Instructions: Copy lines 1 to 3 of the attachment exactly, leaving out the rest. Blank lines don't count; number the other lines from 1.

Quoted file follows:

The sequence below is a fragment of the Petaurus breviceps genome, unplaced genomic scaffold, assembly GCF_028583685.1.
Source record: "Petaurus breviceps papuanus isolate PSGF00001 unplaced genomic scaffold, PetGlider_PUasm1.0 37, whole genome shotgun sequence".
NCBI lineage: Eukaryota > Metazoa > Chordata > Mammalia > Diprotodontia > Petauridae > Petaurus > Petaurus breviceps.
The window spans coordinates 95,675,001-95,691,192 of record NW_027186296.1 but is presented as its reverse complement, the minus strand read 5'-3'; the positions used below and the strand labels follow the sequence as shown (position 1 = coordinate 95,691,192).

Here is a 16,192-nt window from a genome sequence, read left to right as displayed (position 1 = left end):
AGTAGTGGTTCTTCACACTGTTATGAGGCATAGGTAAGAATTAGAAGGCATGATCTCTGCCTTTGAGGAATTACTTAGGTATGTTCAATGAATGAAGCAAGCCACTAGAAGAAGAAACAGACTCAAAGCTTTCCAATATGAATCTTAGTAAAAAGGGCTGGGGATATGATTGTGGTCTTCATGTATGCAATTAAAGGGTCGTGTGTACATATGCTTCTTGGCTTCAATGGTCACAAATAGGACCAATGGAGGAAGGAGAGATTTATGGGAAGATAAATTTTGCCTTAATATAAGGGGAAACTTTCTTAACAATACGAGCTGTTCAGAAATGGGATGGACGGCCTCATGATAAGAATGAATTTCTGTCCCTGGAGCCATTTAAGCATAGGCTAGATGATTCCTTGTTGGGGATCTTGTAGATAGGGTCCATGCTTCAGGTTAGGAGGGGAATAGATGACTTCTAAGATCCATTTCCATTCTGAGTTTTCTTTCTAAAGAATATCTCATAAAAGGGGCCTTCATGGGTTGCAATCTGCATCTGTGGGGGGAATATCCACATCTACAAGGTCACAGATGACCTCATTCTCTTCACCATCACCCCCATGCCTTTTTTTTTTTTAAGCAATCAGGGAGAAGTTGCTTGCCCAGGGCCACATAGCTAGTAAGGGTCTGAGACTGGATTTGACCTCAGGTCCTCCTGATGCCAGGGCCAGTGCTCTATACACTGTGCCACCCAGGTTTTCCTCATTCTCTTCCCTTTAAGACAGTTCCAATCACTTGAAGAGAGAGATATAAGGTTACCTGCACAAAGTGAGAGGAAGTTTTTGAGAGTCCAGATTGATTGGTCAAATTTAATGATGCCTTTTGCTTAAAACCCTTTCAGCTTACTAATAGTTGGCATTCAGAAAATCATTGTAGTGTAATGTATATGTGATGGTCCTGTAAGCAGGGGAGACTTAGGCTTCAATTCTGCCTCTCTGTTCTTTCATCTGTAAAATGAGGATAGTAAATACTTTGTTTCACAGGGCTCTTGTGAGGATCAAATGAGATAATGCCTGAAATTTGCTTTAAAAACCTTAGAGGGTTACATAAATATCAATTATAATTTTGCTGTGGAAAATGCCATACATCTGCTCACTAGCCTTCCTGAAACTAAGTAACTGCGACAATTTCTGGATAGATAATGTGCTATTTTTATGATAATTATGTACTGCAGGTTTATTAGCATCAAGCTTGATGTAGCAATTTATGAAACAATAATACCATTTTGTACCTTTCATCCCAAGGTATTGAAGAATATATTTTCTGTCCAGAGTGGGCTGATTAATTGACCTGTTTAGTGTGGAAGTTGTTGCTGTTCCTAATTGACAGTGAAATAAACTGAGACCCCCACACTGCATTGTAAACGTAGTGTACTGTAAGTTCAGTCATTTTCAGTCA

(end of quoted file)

The sequence below is a fragment of the Petaurus breviceps genome, unplaced genomic scaffold, assembly GCF_028583685.1.
Source record: "Petaurus breviceps papuanus isolate PSGF00001 unplaced genomic scaffold, PetGlider_PUasm1.0 37, whole genome shotgun sequence".
NCBI lineage: Eukaryota > Metazoa > Chordata > Mammalia > Diprotodontia > Petauridae > Petaurus > Petaurus breviceps.